As Missy attempts to trace her heritage, her step-father, Charlie, takes her to meet his relatives in the Ozarks. Missy’s mother had never allowed her to visit these relatives before, as she considered them to be “hillbillies”, and way below her standards. But now, her mother was out of the picture, and Missy’s adventure can begin.
This road trip into the mountains leads her to the Boone docks, where the Boone family has lived for a hundred years. She learns about the infamous Hatfield and McCoy feud as well as out-houses, long-legged spiders and bluegrass music in which a harp is played by one’s mouth. She is also introduced to sassafrass tea. When her mischievous cousins add a secret ingredient to the tea, Missy is transported to a place with a castle and a dragon and a handsome earl with a Scottish accent.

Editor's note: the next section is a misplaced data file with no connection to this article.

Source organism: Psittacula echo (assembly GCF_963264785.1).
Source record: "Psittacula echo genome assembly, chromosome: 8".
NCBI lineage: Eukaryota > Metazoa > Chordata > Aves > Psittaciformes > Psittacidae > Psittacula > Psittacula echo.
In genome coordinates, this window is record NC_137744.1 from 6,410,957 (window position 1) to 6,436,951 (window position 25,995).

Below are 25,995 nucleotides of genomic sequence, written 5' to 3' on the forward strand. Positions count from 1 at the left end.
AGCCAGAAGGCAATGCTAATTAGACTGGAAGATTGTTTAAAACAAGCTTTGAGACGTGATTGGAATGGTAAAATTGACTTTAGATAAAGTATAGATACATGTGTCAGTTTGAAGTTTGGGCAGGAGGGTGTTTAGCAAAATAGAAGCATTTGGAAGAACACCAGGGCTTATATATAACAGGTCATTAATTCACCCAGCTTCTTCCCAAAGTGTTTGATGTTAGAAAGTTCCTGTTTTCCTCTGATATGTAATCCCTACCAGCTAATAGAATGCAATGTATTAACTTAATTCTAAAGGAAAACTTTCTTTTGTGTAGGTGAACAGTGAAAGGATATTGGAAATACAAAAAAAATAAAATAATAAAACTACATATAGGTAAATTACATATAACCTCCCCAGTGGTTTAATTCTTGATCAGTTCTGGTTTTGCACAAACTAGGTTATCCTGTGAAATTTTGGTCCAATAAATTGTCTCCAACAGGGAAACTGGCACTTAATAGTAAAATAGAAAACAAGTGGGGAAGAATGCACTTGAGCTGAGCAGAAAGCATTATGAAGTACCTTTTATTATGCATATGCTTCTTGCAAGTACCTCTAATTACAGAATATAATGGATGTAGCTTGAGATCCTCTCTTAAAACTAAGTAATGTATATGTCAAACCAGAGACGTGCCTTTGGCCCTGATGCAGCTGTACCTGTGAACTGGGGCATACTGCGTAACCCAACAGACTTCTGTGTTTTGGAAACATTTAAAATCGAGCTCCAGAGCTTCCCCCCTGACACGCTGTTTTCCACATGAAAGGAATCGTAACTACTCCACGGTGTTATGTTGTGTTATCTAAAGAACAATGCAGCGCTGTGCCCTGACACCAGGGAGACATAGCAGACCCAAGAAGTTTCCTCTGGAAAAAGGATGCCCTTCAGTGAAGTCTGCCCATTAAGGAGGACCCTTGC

Missy tries to dismiss this dream, as she has dismissed so many similar ones recently. But this one was so vivid, she can’t help thinking it meant something. She never tells anyone about it, not wanting her new relatives to question her sanity.
When she and Charlie arrive home from their trip, Missy is met with a surprise. The dreams suddenly make sense, but Missy is still reluctant to accept this hearsay. She has accepted her life as it is, and she loves her new hillbilly relatives. She doesn’t need anything more.
But, when she is introduced to a dusty, old Celtic harp that transforms itself at her very touch, she realizes that her destiny has been predetermined. And, like it or not, her life was about to change.